Sunday, March 2, 2014

South Sudan Flood Mitigation Project

In November last year, I traveled to Malakal, South Sudan with an EMI volunteer to lend technical support to Food for the Hungry (FH) for their Community Resilience Initiative. The project is designed to assist farmers living along the Sobat and Nile Rivers. Many South Sudanese make their homes in the flood plain because this land is the most fertile. I am told that if you move just a few hundred meters away from the river in some places, the earth is so dry and cracked that it is impossible to cultivate. But the source of life is also the source of destruction, as the river floods its banks annually to varying degrees. People can loose homes, crops, livelihoods, and livestock-- cattle and goats-- and some even lose their lives.

There are many goals of the project, mostly related to agriculture, but also community education and disaster risk reduction (DRR) through flood mitigation.
River travel looked basically the same the entire time.
We met many beautiful people along the way, traveling by air from the capital of Juba to Malakal, and then by river to several communities that are only accessible by boat during the rainy season. Our work focused on gathering information for the DRR portion of the project by observing the steps the communities were already taking to protect themselves from the flooding. We then made recommendations on how to improve on these methods. Food for the Hungry had already set up committees in each payam (a group of about 5 villages) to begin the process of training communities. We visited 2 of the 9 payams that FH works in to meet with government and tribal leaders and the committee members. They showed us around their villages and answered our questions about past floods through an interpreter. We were welcomed warmly and honored that they even slaughtered a goat for us to eat in Doma payam.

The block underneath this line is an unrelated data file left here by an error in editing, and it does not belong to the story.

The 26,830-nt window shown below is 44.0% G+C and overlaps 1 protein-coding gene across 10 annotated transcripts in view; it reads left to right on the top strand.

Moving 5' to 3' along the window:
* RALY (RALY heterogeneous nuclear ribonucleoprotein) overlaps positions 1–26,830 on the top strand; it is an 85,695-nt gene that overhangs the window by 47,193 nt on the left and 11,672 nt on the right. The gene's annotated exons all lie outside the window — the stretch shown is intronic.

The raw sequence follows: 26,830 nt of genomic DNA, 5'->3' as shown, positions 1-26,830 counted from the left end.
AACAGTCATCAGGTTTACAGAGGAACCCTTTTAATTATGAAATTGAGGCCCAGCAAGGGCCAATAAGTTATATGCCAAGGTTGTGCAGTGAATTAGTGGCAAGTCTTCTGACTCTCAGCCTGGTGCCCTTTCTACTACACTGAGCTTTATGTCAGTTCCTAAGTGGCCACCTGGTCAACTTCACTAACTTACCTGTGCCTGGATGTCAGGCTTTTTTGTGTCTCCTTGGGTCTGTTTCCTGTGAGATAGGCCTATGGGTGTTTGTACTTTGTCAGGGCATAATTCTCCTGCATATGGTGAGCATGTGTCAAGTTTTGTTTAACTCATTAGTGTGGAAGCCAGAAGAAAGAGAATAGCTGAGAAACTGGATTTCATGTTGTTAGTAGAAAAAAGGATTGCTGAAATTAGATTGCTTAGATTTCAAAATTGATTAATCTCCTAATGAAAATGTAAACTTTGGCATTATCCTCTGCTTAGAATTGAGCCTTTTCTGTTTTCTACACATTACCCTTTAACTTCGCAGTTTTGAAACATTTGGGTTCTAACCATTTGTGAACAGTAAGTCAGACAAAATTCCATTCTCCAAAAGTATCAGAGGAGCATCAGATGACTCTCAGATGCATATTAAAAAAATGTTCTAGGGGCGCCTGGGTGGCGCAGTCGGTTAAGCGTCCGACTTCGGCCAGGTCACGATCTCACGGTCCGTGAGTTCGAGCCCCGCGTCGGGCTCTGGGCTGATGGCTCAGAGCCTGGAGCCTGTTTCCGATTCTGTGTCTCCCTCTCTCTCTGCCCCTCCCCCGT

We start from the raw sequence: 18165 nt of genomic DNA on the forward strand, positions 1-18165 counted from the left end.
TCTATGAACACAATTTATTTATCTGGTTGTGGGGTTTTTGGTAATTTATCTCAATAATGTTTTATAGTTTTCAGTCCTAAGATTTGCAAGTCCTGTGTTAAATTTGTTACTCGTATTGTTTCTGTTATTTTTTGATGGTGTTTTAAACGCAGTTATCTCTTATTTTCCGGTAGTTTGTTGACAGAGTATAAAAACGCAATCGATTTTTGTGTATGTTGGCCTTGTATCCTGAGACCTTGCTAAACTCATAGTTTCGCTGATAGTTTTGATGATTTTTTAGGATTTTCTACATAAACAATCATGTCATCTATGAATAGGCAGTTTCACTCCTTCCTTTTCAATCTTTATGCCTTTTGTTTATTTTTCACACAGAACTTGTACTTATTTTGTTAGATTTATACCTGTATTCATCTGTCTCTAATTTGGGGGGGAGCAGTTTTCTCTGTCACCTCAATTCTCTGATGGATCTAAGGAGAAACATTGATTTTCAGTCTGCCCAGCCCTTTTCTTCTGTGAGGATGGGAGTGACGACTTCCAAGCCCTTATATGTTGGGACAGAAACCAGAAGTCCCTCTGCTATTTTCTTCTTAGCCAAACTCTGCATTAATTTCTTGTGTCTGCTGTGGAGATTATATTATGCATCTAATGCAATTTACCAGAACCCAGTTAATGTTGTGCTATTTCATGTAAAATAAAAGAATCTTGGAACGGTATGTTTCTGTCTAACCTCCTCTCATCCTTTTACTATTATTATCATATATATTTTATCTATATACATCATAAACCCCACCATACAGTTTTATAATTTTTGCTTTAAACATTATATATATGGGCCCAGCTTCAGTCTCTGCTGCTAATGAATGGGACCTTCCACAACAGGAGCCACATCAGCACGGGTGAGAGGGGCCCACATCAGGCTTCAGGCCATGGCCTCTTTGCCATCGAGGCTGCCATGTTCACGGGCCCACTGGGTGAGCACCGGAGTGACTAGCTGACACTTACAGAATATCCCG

A few weeks after we left, conflict broke out in South Sudan.

At the FH office in Malakal.
We have just finalized and published the project report and drawings. FH and their funding organization (USAID) are pleased with the proposed flood mitigation strategies in the report. Under normal circumstances, you could look at EMI project #9148 and declare it a success. In most cases EMI projects are implemented in some form.  But the future of this project is uncertain as FH has suspended work in these areas due to the fighting. I struggle knowing that our recommendations may never be implemented after giving so much energy to the project. It calls into question the hundreds of hours and dollars “wasted”, not only on this project, but by so many organizations serving in South Sudan.
Communities build many kilometers of small berms to try to protect themselves from rising flood waters.
But I am certain that God is sovereign. He has a plan and a purpose for this project, and more importantly, these people. I know that there’s a reason we went, even if it’s not clear now. We should not be discouraged. Man’s failures do not frustrate the purposes of God. Jesus has overcome. Victory is His.

Please pray with me for the people of South Sudan. Pray for the church there. Pray for the missionaries and aid workers who have returned in the midst of the danger and that God will send more workers to minister there. Pray for the many lost and hurting to know Jesus Christ and His love.

Romans 11
33 Oh, the depth of the riches and wisdom and knowledge of God! How unsearchable are his judgments and how inscrutable his ways!
34 “For who has known the mind of the Lord,
    or who has been his counselor?”
35 “Or who has given a gift to him
    that he might be repaid?”
36 For from him and through him and to him are all things. To him be glory forever. Amen.